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Young Fathers
“You can open up and be yourself.”

Stacey was standing in line at the DMV when he decided to participate in the Gerst Family Young Fathers Program. He found out through his father, a graduate of the program, but it wasn’t until Case Manager Nathan Wright called him to talk about the program than Stacey knew it was for him.

“It’s geared toward men and fathers,” Stacey explains. “There are so many programs for women, so when you have a program for fathers … let me listen.”

Stacey listened.

The Young Fathers staff recently recognized Stacey as Father of the Year at its annual awards banquet, celebrating his special dedication, despite his everyday trials and tribulations, to improving the lives of his children. Stacey says he’s more motivated now to work hard, for his kids and for himself.

He works two jobs, one of which he found through Young Fathers. His co-workers at both jobs call him “Superman” because of his superhuman commitment to going above and beyond in spite of everything going on in his life. “I’ve got kids to provide for,” he says. “That’s what keeps me going.”

“He is a teddy bear with those kids,” Nathan says.

The parenting classes, especially the element of fellowship among the fathers in the program, meant the most to Stacey. Likening it to a therapy session, Stacey says talking with other fathers who have been through the same things he’s experiencing helps relieve a lot of stress. “You can open up and be yourself.”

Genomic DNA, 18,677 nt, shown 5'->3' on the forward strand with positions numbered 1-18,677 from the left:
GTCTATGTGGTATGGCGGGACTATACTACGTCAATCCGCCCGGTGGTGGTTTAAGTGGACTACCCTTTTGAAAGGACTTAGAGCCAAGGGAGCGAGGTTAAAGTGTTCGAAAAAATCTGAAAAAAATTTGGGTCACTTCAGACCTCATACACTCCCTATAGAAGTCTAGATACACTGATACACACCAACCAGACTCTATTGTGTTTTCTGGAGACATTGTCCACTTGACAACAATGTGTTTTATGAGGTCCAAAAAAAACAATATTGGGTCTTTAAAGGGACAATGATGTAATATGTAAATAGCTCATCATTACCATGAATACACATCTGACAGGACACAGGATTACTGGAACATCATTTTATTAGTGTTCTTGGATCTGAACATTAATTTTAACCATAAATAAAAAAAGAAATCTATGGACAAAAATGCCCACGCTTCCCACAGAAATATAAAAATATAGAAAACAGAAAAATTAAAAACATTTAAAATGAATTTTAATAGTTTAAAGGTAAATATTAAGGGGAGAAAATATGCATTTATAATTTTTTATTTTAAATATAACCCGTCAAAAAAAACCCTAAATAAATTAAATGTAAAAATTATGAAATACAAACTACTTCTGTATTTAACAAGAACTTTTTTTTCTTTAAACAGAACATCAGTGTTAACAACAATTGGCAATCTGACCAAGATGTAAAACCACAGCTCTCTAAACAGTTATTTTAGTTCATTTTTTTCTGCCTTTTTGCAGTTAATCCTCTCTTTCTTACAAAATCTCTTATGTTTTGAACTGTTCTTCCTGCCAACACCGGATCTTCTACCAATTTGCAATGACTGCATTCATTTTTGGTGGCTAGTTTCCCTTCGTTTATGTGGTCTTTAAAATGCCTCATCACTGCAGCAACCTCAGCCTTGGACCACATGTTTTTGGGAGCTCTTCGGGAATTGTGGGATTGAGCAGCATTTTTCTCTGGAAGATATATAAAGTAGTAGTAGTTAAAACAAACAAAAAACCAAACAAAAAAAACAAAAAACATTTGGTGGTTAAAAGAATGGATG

Stacey says he’s generally more friendly and social now, after going through Young Fathers. He appreciated the level of involvement in the program, from resume help and job readiness training to providing the suit he wore to his job interviews – and to accept his Father of the Year award.

Nathan calls Stacey “a completely different man” now that he’s been through the program. Initially, Stacey – “a big guy, an intimidating presence” – was subdued and didn’t talk much in the sessions. As he began to relax, he began to foster a better connection with one fellow participant in particular – his father. Nathan believes working on their relationship, finding common ground as fathers, helped contribute to Stacey’s transformation.

“It’s a lot of being involved as a father,” he says of his commitment to fatherhood. “It’s not the answer of just buying, you have to spend time and build a relationship. You sit down and spend time with your kids, you get to build a bond with them. You talk to them and they know what’s going on.”

Stacey’s advice for other fathers? “Stay motivated,” he says. “Just teach them how to grow up right.”